As more doctors are blogging, using Twitter, or are on Facebook, minding their online reputation becomes more important. I've written and cited several pieces on this issue in the past, and it cannot be stressed enough that what you write or say online stays there forever. Over at his blog at White Coat Underground, internist PalMD writes about the many potential pitfalls of physicians maintaining an online presence. For instance, citing HIPAA ...

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The pharmaceutical industry has been vilified by its close association with physicians. With reforms having distanced these two groups, it appears they are moving onto trying to influence reporters. As journalist professor Gary Schwitzer writes in a recent blog entry, Pfizer is offering journalism fellowships on cancer issues. The program, not unlike Pharma-sponsored CME for doctors, includes an all-expense paid trip for the 4-day seminar. Professor Schwitzer ...

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When the online physician discussion site, Sermo, and the American Medical Association joined forces in 2007, it was heralded as a promising partnership for both entities. In fact, as Sermo's CEO Daniel Palestrant said back then, "As a company, we had to take a very rational perspective on that by saying we're a small software company, not an advocacy organization. Who is the best entity to turn voice into action? ...

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Sanjay Gupta, arguably America's most famous physician-correspondent, also "moonlights" as a practicing neurosurgeon. See him in action in this 5-minute clip from CNN. (via Clinical Cases)

Here's a pretty interesting tool, as more people are online on Twitter. Dan Zarrella, a social and viral marketing guru, has come up with TweetPsych (via TwiTip), a site that can build one's psychological profile based on the content of their Tweets. As he states on his blog, "Communication is a window into a person’s mind, and the way a person talks can tell you a lot about how they think." ...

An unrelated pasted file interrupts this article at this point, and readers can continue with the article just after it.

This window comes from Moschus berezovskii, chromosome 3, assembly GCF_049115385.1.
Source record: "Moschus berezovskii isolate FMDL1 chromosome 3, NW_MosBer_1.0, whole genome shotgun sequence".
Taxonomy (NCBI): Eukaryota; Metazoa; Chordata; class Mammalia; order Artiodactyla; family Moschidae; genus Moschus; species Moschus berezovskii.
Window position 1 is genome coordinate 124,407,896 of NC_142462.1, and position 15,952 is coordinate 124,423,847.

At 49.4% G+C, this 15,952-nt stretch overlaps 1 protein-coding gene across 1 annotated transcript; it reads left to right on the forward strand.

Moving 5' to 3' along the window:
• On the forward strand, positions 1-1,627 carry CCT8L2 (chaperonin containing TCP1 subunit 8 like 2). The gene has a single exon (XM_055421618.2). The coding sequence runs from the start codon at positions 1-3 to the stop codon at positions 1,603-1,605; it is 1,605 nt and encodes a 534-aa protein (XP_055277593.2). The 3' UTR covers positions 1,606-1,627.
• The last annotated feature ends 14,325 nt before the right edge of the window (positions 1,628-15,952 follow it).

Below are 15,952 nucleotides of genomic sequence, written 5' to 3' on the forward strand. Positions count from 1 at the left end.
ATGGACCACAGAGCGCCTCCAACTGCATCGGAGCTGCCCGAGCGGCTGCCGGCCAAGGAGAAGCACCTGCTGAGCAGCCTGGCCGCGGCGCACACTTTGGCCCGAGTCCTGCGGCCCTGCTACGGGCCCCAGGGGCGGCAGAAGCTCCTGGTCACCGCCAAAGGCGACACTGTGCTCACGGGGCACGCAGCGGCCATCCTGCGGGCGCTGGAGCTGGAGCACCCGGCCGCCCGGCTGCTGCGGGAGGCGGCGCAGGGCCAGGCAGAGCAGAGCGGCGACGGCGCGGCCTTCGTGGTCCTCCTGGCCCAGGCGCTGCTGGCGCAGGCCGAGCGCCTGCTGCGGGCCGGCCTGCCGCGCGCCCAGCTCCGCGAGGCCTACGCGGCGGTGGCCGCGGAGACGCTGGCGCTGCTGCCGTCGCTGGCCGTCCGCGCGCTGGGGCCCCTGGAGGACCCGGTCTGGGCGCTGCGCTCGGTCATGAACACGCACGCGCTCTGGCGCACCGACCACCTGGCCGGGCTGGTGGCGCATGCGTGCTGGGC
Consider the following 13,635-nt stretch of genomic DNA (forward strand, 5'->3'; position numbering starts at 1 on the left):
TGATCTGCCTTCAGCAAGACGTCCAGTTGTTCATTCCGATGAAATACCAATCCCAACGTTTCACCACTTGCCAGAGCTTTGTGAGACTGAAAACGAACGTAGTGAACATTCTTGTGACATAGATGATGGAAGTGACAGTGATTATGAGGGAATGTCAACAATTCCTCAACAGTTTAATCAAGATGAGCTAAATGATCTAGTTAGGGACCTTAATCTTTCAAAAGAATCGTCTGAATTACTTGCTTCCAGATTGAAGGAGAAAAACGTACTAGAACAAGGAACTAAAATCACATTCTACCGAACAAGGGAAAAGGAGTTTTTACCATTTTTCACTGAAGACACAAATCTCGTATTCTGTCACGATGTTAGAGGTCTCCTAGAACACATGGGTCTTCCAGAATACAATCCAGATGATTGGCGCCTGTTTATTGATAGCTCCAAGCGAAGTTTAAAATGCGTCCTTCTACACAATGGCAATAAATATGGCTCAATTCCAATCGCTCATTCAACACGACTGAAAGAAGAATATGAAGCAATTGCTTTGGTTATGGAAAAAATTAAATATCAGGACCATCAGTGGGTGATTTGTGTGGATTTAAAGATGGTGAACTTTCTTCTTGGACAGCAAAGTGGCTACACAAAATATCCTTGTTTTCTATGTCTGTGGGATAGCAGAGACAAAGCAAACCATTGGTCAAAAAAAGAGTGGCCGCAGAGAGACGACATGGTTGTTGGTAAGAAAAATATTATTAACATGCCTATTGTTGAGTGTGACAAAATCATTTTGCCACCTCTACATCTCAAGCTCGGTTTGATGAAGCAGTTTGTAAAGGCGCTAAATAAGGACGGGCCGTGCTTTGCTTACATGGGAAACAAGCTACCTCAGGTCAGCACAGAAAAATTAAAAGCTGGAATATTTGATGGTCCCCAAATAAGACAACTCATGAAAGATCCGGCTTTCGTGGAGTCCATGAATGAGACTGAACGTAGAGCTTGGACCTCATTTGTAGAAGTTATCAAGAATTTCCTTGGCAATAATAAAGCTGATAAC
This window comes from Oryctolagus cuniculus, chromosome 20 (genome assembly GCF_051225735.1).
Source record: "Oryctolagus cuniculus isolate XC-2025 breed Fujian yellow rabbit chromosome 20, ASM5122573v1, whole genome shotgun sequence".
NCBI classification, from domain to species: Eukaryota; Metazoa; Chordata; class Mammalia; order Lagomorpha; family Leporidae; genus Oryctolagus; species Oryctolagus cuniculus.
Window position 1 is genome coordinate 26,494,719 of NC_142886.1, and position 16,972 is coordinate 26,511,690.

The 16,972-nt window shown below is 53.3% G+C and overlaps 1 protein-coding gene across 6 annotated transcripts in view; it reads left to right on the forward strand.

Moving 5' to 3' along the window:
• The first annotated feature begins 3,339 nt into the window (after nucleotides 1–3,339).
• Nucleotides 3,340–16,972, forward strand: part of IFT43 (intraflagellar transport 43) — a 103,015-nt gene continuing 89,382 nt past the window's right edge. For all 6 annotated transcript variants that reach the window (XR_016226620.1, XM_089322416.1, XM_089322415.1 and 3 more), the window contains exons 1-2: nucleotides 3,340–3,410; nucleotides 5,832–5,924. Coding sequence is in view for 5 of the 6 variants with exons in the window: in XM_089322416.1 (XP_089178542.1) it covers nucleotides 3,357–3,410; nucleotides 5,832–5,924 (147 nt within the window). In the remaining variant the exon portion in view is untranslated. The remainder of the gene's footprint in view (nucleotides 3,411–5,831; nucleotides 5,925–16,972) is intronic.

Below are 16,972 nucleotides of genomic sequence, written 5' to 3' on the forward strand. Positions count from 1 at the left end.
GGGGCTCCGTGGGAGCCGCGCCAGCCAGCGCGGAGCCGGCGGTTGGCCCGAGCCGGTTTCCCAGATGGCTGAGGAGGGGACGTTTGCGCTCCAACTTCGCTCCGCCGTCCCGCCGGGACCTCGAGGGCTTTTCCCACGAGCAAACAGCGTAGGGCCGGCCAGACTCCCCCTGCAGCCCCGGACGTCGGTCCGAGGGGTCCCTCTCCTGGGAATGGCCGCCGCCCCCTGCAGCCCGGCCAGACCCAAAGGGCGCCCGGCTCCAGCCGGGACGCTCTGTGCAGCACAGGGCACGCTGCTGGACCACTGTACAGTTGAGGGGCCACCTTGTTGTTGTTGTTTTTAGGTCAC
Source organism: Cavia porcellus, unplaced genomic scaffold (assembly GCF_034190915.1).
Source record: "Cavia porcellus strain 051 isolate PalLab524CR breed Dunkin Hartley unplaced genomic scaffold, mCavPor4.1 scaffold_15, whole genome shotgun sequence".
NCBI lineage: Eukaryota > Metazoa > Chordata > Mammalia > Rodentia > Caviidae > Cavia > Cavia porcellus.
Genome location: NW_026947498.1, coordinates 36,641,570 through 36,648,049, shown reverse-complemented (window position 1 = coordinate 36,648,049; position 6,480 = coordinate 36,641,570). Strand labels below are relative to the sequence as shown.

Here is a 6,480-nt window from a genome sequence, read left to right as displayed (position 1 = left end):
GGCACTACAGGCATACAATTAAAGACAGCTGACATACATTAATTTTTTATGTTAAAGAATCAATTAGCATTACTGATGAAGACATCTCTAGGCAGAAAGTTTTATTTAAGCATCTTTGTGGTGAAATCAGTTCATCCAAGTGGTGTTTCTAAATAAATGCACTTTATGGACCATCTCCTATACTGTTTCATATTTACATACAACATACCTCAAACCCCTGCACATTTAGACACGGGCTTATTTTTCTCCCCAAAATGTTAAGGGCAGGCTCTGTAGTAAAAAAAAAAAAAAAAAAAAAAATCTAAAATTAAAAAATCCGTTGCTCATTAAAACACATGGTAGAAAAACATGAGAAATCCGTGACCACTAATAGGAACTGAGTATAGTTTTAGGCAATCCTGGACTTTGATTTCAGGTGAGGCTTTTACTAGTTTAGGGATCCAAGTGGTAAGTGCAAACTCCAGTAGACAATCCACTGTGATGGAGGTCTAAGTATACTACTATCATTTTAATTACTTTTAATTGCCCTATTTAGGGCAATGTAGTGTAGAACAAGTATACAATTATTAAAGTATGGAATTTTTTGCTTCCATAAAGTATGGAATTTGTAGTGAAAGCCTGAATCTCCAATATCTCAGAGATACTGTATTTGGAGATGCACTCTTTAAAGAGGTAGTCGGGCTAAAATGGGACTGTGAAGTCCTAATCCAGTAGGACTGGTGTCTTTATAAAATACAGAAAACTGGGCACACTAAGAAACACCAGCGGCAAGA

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Pauline Chen goes social media on us in a recent column. Focusing on Twitter, she recalls a patient with Buerger’s disease who tried to quit smoking. Unfortunately, the patient wasn't successful, and had to have multiple amputations. Dr. Chen wonders if like Twitter, blogs or Facebook had existed back then, would the patient "have felt a little less isolated and perhaps been able to quit smoking if [she] texted a ...

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Like everyone else, the medical establishment is increasingly using Twitter these days. Over at Better Health, Bryan Vartabedian gives some sage advice for physicians who may not be used to the technology. Like every other social media platform, Twitter can be used to both help, and potentially harm, a doctor's brand. And with that brand being essential to growing a practice, that means Twitter can yield tremendous influence. So with ...

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Does the media accurately report medical news? According to a poll from the ACP Internist, most respondents don't think so. Some of the problems come from the academic medical center PR departments, which either "overstate results or don't include important caveats when pitching study results to the media." Often times, these press releases make their way into the media and disseminated to patients. In today's competitive environment where newspapers ...

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Traditionally conservative hospitals are opening up on social media platforms. For those who follow this blog, or are on Twitter, you'll probably notice that more and more medical institutions are having a Web 2.0 presence. Facebook groups, Twitter, blogs, or YouTube webcasts, for instance. Indeed, there's even reports of academic centers using Facebook to recruit for difficult to fill clinical trials. A recent article in The NY Times outlines the phenomenon, ...

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A few days ago, we talked about how Scrubs was a relatively accurate portrayal of medical life.

Let's talk about the other end of the spectrum, namely, Fox's House M.D.

As an emergency physician notes, the doctors in the House-universe seem super-human. Indeed, "the docs on that show are not only walking encyclopedias of rare diseases, but they are ...

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